I've written code for AVRs for several years now and it seems like my needs are calling for a more powerful processor. Since Atmel Studio is the IDE I'm already using and my debugger also works with ARM MCUs, going with an Atmel device seemed like a no-brainer. The troubles began when I tried to actually start and write some code. AVRs have an endless amount of tutorials on forums such as avrfreaks.net but the Atmel ARM MCUs do not. To make things worse, Atmel offers, almost exclusively, code that is written with its ASF software framework which means that if I want to use it I have to adopt a pretty high level approach which I don't like in coding, as I am not entirely aware of what goes on under the hood.

My question is: if someone went through a similar path, what was the correct place to start and learn how to use these M3 MCUs without the ASF!

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    \$\begingroup\$ When using an Atmel or PIC, I never used the vendor-supplied function libraries. With an ARM, however, most people do use the libraries. I don't know about ASF, but if it is CMSIS-compliant, then the code is much more easily ported to other ARM controllers. Also, other ARM developers will recognize the coding style... I started using the STM32F series controller and have never looked back. ST provides their "Standard Peripheral Library", which is CMSIS-compliant. \$\endgroup\$
    – bitsmack
    Commented Nov 19, 2014 at 22:40
  • \$\begingroup\$ infocenter.arm.com/help/index.jsp?topic=/com.arm.doc.dai0234a/… \$\endgroup\$
    – m.Alin
    Commented Nov 19, 2014 at 23:33
  • \$\begingroup\$ You spend much more code setting up,enabling, and configuring peripherals and their clocks, but once you do they're easy to use \$\endgroup\$ Commented Nov 20, 2014 at 2:27
  • \$\begingroup\$ @bitsmack I tried to learn Atmel ARM based as my first 32bit platform and was overwhelmed. Then i stumbled onto stm32 and in your word i never looked back. Even that datasheets I find more easier to understand. I am not a fan of thier systemwork bench IDE but I do like Keil. \$\endgroup\$ Commented Jun 27, 2018 at 4:01

1 Answer 1


No one forces you to use a peripheral library (ASF), you may very well code directly by toggling bits pretty much like on AVRs. The ASF probably includes a file which contains all the registers' definitions so that you can code manually if you want to.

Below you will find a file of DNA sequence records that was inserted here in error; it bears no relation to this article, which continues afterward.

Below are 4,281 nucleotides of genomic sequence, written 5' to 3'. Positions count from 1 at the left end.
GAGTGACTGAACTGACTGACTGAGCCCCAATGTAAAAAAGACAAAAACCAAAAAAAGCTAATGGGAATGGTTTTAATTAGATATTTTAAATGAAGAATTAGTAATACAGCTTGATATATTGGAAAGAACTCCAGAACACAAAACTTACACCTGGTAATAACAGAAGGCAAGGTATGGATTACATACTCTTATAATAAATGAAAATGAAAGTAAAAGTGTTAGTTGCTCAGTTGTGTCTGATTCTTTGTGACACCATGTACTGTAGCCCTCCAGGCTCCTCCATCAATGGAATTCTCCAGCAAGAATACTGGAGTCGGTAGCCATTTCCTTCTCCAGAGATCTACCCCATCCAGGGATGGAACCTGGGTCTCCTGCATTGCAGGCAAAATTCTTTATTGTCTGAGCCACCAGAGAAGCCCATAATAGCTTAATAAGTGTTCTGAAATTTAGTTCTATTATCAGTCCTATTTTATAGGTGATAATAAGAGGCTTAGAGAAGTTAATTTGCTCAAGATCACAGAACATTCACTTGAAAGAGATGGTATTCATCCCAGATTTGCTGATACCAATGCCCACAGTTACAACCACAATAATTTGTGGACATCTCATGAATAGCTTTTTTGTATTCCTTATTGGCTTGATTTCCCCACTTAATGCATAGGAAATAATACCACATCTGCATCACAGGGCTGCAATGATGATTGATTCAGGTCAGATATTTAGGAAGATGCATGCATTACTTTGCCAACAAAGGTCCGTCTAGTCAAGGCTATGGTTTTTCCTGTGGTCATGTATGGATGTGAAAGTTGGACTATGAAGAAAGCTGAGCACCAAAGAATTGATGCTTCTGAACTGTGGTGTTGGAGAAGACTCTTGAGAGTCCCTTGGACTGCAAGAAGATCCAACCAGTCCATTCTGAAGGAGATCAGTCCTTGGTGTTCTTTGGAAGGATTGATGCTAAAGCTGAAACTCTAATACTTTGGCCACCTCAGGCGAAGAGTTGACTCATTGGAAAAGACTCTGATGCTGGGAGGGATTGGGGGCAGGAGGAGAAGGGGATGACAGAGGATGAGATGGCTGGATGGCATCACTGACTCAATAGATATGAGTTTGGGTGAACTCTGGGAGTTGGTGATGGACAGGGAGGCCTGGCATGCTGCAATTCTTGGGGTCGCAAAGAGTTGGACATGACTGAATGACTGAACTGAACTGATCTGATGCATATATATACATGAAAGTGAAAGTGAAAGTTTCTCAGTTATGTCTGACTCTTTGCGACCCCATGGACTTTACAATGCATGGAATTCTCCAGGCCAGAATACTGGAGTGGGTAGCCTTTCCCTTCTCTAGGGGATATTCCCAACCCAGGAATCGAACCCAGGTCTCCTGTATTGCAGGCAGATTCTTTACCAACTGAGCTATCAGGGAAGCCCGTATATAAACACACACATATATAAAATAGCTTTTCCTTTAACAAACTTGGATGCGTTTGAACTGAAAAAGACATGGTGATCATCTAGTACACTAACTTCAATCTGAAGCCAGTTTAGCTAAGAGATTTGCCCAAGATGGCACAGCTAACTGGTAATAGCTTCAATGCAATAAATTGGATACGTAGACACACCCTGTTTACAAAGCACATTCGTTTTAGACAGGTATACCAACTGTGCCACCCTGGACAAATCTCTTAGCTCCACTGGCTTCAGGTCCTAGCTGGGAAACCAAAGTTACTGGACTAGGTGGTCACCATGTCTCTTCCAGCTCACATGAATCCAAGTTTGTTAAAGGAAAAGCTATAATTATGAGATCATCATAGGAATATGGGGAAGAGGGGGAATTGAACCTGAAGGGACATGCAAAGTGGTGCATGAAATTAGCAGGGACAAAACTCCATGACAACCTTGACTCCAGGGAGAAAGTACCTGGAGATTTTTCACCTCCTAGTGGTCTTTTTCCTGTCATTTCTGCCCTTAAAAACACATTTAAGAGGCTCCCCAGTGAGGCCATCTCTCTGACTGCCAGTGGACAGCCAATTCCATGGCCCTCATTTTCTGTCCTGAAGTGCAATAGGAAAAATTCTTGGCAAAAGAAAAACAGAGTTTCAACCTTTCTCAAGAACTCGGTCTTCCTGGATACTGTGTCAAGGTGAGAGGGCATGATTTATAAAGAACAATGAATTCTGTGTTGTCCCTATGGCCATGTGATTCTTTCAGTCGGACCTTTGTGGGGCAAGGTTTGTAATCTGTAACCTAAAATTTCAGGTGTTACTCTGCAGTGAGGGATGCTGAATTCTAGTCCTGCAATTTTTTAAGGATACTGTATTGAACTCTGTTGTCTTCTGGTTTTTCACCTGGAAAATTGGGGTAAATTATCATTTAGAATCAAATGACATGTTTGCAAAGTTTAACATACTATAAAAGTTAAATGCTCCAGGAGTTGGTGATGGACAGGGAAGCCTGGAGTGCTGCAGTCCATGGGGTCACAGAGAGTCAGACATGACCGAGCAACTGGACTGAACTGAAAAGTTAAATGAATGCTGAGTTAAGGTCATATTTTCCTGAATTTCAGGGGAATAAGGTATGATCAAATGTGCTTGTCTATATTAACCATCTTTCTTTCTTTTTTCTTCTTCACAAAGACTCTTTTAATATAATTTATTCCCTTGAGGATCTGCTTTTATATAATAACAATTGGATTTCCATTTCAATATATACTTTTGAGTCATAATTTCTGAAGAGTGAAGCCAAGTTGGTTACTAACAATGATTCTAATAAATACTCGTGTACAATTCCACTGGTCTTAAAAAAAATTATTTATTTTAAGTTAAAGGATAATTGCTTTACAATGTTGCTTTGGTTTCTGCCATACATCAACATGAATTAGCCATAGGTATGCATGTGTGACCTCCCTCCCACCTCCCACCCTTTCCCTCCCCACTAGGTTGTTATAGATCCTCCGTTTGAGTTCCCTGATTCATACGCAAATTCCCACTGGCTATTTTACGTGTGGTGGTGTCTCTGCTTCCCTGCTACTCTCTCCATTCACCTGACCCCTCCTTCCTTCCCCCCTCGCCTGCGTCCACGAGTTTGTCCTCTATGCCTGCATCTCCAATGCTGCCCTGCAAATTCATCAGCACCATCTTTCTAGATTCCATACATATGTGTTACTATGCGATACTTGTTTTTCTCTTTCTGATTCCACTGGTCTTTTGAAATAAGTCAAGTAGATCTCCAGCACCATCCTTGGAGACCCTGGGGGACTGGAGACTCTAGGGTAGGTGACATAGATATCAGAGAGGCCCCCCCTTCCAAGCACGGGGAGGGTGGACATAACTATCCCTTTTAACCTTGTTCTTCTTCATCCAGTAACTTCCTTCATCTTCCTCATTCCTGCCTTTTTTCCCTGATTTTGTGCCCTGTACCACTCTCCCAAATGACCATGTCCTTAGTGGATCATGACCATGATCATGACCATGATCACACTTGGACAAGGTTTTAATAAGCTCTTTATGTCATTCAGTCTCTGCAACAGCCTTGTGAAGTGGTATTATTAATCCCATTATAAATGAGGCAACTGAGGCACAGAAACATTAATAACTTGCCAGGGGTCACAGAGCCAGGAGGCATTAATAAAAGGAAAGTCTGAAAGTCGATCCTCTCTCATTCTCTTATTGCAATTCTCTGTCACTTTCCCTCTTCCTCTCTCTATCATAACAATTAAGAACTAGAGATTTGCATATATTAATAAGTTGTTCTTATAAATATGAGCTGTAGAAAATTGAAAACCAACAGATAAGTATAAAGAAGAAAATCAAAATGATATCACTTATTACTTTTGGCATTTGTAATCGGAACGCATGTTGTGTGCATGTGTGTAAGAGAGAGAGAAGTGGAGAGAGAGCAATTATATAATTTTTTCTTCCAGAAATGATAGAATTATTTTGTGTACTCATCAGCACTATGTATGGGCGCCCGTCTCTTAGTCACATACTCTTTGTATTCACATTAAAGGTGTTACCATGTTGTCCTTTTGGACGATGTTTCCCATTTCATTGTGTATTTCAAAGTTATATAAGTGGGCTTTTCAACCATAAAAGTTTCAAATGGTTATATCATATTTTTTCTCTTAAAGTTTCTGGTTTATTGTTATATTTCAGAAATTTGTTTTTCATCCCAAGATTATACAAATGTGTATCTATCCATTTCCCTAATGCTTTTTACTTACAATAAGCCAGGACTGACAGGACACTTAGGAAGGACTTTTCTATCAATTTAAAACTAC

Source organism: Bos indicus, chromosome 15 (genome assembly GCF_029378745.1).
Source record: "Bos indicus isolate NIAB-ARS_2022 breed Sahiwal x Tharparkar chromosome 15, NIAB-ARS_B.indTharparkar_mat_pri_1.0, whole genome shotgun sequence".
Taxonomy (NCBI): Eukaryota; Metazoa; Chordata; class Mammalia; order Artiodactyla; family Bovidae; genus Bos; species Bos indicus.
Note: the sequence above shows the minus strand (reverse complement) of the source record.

I also found that the peripheral library (for STM32, though) was not easy to use when I started, but once you understand how it works, you no longer need to care about low level idiosyncrasies of your device, so that your code is more portable and faster to develop. I must admit that I prefer to code directly with registers, but there is a reason why ARM provide a kind of standard (CMSIS) for peripheral libraries and it is for ease of use: once you know an ARM, you know most of them, because the peripheral library wraps most differences behind a layer of abstraction. You are better off taking a not-so-steep learning curve with the peripheral library provided for your chip (there are tons of examples on the Internet using peripheral libraries) than using register configuration, because you will end up with very few examples on the Internet.

Start with a small project and then try using peripherals using the library. If you really want not to use it, then you probably will be on your own, but still, you can look in the ASF to see how they implemented stuff and reinvent the wheel if you want to. Your call.

  • \$\begingroup\$ No one is forcing me to use ASF, that is true in the sense that no one puts a gun to my head but it does seems like the exclusive reading material I can get my hands on from Atmel. I understand the needs to simplify the coding process due to the increased complexity of the devices, however the lack of info on what goes under has its share or downs. For example, I tried to use the ADC, followed the app. note and at the end nothing happens (code compiles / no update to the variable). I don't know why and feeling helpless. \$\endgroup\$
    – user34920
    Commented Nov 20, 2014 at 2:14
  • \$\begingroup\$ @user34920 did you turn on the clock to the adc? Not remembering to clock the peripherals is my most common error. \$\endgroup\$ Commented Nov 20, 2014 at 2:28
  • \$\begingroup\$ @ScottSeidman - using sysclk_enable_peripheral_clock()? I don't know how to find the parameter list. Is there also need to enable the ADC through the PMC? \$\endgroup\$
    – user34920
    Commented Nov 20, 2014 at 10:47
  • \$\begingroup\$ Yup. I don't know your family, but the correct clock on the correct bus needs to be enabled. I don't know about enabling the adc on the pmc, but based on my limited stm32 experience, probably. \$\endgroup\$ Commented Nov 20, 2014 at 12:29
  • \$\begingroup\$ Start with a working example, and play with that. \$\endgroup\$ Commented Nov 20, 2014 at 12:30

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